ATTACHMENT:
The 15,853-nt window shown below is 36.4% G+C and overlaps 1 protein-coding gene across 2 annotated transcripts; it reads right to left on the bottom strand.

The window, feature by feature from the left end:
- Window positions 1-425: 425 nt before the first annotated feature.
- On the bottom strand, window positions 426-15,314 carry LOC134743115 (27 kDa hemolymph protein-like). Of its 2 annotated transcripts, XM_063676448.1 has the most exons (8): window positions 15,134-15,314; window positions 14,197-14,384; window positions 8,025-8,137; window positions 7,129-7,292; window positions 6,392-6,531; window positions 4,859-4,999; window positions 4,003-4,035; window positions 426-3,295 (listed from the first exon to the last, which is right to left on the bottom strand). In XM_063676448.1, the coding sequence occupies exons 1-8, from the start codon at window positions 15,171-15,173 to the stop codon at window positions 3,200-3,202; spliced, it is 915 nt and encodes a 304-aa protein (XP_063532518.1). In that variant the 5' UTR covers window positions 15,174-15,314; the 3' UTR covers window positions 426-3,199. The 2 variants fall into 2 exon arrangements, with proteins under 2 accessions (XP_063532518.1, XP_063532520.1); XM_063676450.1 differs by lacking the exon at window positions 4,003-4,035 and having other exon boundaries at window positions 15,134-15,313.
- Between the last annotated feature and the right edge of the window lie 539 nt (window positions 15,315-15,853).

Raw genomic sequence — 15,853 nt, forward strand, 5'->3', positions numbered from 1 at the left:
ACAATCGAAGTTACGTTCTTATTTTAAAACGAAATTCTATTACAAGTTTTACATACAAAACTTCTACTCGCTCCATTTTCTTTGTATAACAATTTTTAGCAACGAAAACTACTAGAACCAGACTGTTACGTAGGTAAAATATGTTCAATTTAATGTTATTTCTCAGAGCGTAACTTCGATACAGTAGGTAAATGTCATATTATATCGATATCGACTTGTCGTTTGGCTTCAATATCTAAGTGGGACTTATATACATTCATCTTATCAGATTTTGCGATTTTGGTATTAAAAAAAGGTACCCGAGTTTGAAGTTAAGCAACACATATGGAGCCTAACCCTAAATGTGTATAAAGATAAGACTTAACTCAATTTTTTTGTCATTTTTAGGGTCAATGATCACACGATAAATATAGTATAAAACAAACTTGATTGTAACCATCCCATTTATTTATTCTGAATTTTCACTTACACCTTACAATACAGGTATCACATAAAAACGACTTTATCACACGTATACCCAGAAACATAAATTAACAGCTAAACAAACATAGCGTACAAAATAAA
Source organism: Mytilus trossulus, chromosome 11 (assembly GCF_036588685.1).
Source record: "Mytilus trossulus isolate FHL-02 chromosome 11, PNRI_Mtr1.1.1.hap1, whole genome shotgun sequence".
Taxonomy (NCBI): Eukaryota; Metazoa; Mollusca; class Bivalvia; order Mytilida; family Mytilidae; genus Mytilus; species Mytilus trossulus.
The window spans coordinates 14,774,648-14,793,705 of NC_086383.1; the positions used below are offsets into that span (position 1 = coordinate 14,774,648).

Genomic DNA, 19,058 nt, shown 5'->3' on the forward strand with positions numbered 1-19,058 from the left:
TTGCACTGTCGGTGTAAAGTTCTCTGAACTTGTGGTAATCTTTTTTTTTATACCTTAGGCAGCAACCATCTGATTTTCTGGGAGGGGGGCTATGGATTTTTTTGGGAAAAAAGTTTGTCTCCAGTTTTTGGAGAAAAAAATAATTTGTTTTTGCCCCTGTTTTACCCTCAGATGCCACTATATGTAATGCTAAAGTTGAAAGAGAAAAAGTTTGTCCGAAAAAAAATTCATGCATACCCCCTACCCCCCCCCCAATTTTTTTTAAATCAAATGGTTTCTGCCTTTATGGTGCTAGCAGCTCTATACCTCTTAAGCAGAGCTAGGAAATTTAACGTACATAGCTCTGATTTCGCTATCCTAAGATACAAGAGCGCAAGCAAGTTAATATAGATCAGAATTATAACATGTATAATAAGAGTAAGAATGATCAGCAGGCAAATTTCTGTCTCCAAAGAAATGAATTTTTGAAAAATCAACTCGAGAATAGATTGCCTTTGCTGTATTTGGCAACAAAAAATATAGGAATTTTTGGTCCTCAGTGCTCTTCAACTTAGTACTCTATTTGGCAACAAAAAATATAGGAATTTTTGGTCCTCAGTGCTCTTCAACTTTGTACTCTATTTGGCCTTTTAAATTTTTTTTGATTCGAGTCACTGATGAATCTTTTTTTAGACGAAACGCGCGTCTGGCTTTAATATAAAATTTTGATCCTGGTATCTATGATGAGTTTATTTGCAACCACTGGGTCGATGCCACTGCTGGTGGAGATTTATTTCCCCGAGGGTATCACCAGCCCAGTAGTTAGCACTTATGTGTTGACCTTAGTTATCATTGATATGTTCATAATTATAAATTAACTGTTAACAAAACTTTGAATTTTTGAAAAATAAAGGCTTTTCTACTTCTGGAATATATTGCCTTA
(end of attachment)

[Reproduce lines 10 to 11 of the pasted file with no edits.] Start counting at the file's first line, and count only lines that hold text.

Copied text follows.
Taxonomy (NCBI): Eukaryota; Metazoa; Mollusca; class Bivalvia; order Mytilida; family Mytilidae; genus Mytilus; species Mytilus trossulus.
The window spans coordinates 14,774,648-14,793,705 of NC_086383.1; the positions used below are offsets into that span (position 1 = coordinate 14,774,648).